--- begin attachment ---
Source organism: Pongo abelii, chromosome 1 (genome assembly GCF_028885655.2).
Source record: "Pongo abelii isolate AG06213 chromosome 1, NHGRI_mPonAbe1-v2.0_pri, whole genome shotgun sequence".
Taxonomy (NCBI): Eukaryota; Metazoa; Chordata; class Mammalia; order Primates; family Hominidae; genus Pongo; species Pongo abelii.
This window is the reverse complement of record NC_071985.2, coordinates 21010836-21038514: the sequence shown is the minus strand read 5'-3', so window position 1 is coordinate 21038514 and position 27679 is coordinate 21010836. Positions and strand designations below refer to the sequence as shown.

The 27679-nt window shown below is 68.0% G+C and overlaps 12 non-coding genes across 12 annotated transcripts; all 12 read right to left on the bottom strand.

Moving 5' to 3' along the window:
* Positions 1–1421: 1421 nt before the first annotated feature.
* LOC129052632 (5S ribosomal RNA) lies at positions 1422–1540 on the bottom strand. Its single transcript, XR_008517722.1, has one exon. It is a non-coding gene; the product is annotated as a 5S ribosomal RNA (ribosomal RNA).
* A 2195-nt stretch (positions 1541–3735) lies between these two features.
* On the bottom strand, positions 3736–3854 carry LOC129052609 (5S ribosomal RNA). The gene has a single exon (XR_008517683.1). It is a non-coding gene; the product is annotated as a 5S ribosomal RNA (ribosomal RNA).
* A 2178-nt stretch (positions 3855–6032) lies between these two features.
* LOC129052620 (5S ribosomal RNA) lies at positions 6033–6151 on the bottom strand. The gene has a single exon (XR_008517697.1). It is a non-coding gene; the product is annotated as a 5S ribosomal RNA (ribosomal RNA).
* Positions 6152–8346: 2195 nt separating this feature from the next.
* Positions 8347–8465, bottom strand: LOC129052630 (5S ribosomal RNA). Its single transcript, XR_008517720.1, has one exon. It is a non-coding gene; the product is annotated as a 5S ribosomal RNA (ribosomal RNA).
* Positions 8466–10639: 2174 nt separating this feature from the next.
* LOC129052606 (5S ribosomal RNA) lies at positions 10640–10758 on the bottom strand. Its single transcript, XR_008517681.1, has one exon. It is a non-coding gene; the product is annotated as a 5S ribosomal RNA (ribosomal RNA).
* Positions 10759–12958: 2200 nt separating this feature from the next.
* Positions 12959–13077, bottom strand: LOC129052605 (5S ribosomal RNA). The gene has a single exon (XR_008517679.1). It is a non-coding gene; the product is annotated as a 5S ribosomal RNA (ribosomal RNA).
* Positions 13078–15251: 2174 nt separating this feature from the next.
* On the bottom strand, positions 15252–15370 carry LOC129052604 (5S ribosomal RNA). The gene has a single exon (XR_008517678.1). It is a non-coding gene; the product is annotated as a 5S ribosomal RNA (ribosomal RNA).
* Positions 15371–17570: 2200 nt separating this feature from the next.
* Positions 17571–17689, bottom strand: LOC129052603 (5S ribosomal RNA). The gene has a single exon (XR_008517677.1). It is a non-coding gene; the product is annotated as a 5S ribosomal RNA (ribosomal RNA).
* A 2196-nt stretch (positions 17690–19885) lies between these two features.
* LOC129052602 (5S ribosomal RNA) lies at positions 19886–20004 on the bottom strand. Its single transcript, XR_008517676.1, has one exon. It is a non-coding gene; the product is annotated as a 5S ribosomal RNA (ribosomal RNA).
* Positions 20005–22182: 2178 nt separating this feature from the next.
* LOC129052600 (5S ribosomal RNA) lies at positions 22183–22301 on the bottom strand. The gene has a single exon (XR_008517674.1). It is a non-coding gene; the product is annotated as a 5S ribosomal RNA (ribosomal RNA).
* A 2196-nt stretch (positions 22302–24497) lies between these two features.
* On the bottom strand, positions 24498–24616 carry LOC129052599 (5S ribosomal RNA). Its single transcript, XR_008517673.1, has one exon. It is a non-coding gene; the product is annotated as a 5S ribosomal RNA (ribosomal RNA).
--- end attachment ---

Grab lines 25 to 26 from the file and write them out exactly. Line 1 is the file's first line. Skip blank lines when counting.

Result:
* Positions 20005–22182: 2178 nt separating this feature from the next.
* LOC129052600 (5S ribosomal RNA) lies at positions 22183–22301 on the bottom strand. The gene has a single exon (XR_008517674.1). It is a non-coding gene; the product is annotated as a 5S ribosomal RNA (ribosomal RNA).